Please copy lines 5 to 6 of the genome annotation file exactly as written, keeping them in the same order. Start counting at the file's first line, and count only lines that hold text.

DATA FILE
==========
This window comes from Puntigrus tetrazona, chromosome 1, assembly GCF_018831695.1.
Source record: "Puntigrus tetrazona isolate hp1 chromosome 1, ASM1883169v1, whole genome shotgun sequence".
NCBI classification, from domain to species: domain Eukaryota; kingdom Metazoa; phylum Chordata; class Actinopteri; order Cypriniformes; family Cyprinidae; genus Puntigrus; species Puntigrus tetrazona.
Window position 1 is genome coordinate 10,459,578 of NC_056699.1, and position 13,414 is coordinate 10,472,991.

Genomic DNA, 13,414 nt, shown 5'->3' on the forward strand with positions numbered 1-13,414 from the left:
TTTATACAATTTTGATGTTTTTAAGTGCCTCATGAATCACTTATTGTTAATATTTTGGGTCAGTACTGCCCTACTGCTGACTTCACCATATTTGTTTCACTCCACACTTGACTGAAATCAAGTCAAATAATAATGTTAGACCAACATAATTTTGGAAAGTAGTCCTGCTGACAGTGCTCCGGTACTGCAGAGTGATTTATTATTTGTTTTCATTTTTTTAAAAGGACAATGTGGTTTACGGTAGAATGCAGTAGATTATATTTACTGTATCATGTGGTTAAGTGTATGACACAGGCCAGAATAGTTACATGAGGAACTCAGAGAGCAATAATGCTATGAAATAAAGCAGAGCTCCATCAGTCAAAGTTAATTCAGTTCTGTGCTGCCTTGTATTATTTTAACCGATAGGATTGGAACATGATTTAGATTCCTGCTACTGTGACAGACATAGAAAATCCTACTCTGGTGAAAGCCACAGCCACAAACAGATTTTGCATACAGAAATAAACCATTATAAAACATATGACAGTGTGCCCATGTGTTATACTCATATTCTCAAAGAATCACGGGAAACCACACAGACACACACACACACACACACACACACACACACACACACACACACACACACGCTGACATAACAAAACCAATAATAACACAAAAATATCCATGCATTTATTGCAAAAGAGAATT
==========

Genomic DNA, 13,414 nt, shown 5'->3' on the forward strand with positions numbered 1-13,414 from the left:
TTTATACAATTTTGATGTTTTTAAGTGCCTCATGAATCACTTATTGTTAATATTTTGGGTCAGTACTGCCCTACTGCTGACTTCACCATATTTGTTTCACTCCACACTTGACTGAAATCAAGTCAAATAATAATGTTAGACCAACATAATTTTGGAAAGTAGTCCTGCTGACAGTGCTCCGGTACTGCAGAGTGATTTATTATTTGTTTTCATTTTTTTAAAAGGACAATGTGGTTTACGGTAGAATGCAGTAGATTATATTTACTGTATCATGTGGTTAAGTGTATGACACAGGCCAGAATAGTTACATGAGGAACTCAGAGAGCAATAATGCTATGAAATAAAGCAGAGCTCCATCAGTCAAAGTTAATTCAGTTCTGTGCTGCCTTGTATTATTTTAACCGATAGGATTGGAACATGATTTAGATTCCTGCTACTGTGACAGACATAGAAAATCCTACTCTGGTGAAAGCCACAGCCACAAACAGATTTTGCATACAGAAATAAACCATTATAAAACATATGACAGTGTGCCCATGTGTTATACTCATATTCTCAAAGAATCACGGGAAACCACACAGACACACACACACACACACACACACACACACACACACACACACACACACACGCTGACATAACAAAACCAATAATAACACAAAAATATCCATGCATTTATTGCAAAAGAGAATT